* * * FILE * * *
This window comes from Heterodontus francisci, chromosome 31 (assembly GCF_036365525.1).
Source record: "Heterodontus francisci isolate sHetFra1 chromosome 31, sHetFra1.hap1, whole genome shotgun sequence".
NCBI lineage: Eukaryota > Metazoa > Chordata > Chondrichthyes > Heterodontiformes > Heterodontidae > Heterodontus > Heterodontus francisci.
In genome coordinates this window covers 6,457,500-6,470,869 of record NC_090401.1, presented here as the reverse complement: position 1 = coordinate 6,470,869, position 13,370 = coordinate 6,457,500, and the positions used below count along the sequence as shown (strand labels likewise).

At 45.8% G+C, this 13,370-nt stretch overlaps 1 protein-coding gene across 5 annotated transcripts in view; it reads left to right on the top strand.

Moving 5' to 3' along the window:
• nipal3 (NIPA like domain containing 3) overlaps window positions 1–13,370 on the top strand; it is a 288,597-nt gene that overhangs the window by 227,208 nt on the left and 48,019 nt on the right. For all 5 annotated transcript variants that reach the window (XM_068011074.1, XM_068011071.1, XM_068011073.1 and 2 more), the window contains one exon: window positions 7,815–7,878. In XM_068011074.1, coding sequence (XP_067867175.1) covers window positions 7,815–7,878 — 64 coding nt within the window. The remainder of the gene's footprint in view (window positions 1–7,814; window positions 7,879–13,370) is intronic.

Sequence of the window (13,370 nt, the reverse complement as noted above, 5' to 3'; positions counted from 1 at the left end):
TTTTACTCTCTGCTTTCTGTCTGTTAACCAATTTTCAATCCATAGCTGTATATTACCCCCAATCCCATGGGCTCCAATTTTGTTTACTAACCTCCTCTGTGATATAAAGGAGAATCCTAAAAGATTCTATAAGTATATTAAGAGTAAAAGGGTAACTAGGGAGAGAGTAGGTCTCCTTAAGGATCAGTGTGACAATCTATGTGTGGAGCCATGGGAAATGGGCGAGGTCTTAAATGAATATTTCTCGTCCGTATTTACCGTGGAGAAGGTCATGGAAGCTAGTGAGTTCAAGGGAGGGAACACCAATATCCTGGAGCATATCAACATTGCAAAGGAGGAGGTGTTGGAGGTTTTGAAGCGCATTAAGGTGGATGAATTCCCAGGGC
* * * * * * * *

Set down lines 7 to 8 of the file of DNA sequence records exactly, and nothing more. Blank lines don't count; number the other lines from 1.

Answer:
• nipal3 (NIPA like domain containing 3) overlaps window positions 1–13,370 on the top strand; it is a 288,597-nt gene that overhangs the window by 227,208 nt on the left and 48,019 nt on the right. For all 5 annotated transcript variants that reach the window (XM_068011074.1, XM_068011071.1, XM_068011073.1 and 2 more), the window contains one exon: window positions 7,815–7,878. In XM_068011074.1, coding sequence (XP_067867175.1) covers window positions 7,815–7,878 — 64 coding nt within the window. The remainder of the gene's footprint in view (window positions 1–7,814; window positions 7,879–13,370) is intronic.

Sequence of the window (13,370 nt, the reverse complement as noted above, 5' to 3'; positions counted from 1 at the left end):